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Can someone explain why the top piece of code will not compile and the bottom one will?

#include <iterator>
#include <iostream>
#include <set>
#include <string>
#include <fstream>

using namespace std;

int main(int argc, char *argv[])
{
    ifstream testFile;
    testFile.open("opengl_functions", ios::in);
    set<string> myset(istreambuf_iterator<string>(testFile), istreambuf_iterator<string>());

    set<string>::iterator it;

    for (it = myset.begin(); it != myset.end(); ++it ) {
    }
}

//using namespace std;
//
//int main ()
//{
//  int myints[] = {75,23,65,42,13};
//  set<int> myset (myints,myints+5);

//  set<int>::iterator it;

//  cout << "myset contains:";
//  for ( it=myset.begin() ; it != myset.end(); it++ )
//    cout << " " << *it;

//  cout << endl;

//  return 0;
//}

--

[mehoggan@hogganz400 opengl_parser]$ make
g++ -o parser -Wall ./parser.cpp
./parser.cpp: In function ‘int main(int, char**)’:
./parser.cpp:17: error: request for member ‘begin’ in ‘myset’, which is of non-class type ‘std::set<std::basic_string<char, std::char_traits<char>, std::allocator<char> >, std::less<std::basic_string<char, std::char_traits<char>, std::allocator<char> > >, std::allocator<std::basic_string<char, std::char_traits<char>, std::allocator<char> > > >(std::istreambuf_iterator<std::basic_string<char, std::char_traits<char>, std::allocator<char> >, std::char_traits<std::basic_string<char, std::char_traits<char>, std::allocator<char> > > >, std::istreambuf_iterator<std::basic_string<char, std::char_traits<char>, std::allocator<char> >, std::char_traits<std::basic_string<char, std::char_traits<char>, std::allocator<char> > > > (*)())’
./parser.cpp:17: error: request for member ‘end’ in ‘myset’, which is of non-class type ‘std::set<std::basic_string<char, std::char_traits<char>, std::allocator<char> >, std::less<std::basic_string<char, std::char_traits<char>, std::allocator<char> > >, std::allocator<std::basic_string<char, std::char_traits<char>, std::allocator<char> > > >(std::istreambuf_iterator<std::basic_string<char, std::char_traits<char>, std::allocator<char> >, std::char_traits<std::basic_string<char, std::char_traits<char>, std::allocator<char> > > >, std::istreambuf_iterator<std::basic_string<char, std::char_traits<char>, std::allocator<char> >, std::char_traits<std::basic_string<char, std::char_traits<char>, std::allocator<char> > > > (*)())’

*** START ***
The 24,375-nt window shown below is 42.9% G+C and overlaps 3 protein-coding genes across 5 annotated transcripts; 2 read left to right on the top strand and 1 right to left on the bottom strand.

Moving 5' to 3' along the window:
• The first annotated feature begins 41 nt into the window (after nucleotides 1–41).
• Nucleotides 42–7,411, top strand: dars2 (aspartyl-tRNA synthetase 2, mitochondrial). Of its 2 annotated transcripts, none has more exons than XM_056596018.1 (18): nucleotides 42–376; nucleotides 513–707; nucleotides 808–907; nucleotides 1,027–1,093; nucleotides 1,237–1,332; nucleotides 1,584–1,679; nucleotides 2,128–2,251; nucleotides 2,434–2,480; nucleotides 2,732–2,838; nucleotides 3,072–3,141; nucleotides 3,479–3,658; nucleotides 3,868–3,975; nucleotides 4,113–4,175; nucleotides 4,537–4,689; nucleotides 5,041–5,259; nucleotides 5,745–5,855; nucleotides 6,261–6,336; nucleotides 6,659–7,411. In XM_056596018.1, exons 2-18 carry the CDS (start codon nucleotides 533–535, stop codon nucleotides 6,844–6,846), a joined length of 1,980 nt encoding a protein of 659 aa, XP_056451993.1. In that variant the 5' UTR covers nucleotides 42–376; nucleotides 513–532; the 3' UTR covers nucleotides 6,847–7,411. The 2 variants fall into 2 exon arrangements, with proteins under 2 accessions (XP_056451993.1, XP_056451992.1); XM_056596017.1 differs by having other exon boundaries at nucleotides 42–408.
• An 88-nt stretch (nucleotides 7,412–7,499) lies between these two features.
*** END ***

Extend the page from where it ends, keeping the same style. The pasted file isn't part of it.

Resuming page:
make: *** [parser] Error 1
share|improve this question
    
can you post the compilation error? –  Christopher Neylan Dec 14 '11 at 1:58

2 Answers 2

up vote 3 down vote accepted

Your compiler believes that myset is a function declaration. Look up "the most vexing parse". I always run into it with istream iterators, so I always declare them beforehand. As a side benefit, I find it much easier to read:

std::istreambuf_iterator<string> begin(testFile), end;
std::set<std::string> myset(begin, end);

However, I don't believe that will compile either, but for a different reason. istreambuf_iterator can only be templated on character types. You'll want to use an istream_iterator instead.

std::istream_iterator<string> begin(testFile), end;
std::set<std::string> myset(begin, end);
share|improve this answer
    
you have a parenthetical issue –  Chad Schouggins Dec 14 '11 at 2:18
    
I did, I ninja edited it though. –  Benjamin Lindley Dec 14 '11 at 2:19
    
Curse ninja edits. –  Seth Carnegie Dec 14 '11 at 2:21

It is interpreting your declaration of "myset" as a function.

Also: for strings, you need istream_iterator, not istreambuf_iterator:

set<string> myset((istream_iterator<string>(testFile)), (istream_iterator<string>()) );
share|improve this answer
    
Ack unnecessary parentheses :) –  Seth Carnegie Dec 14 '11 at 2:27
    
+1 I didn't know parenthesis can be used in this way ... –  fefe Dec 14 '11 at 2:33
1  
You actually only need one pair of them, to disambiguate them from a function declaration. The first set (on the first parameter) would be enough. And @Seth: in this case, they ARE necessary! :) –  Joe Dec 14 '11 at 2:34
1  
I was meaning the second set. –  Seth Carnegie Dec 14 '11 at 2:46

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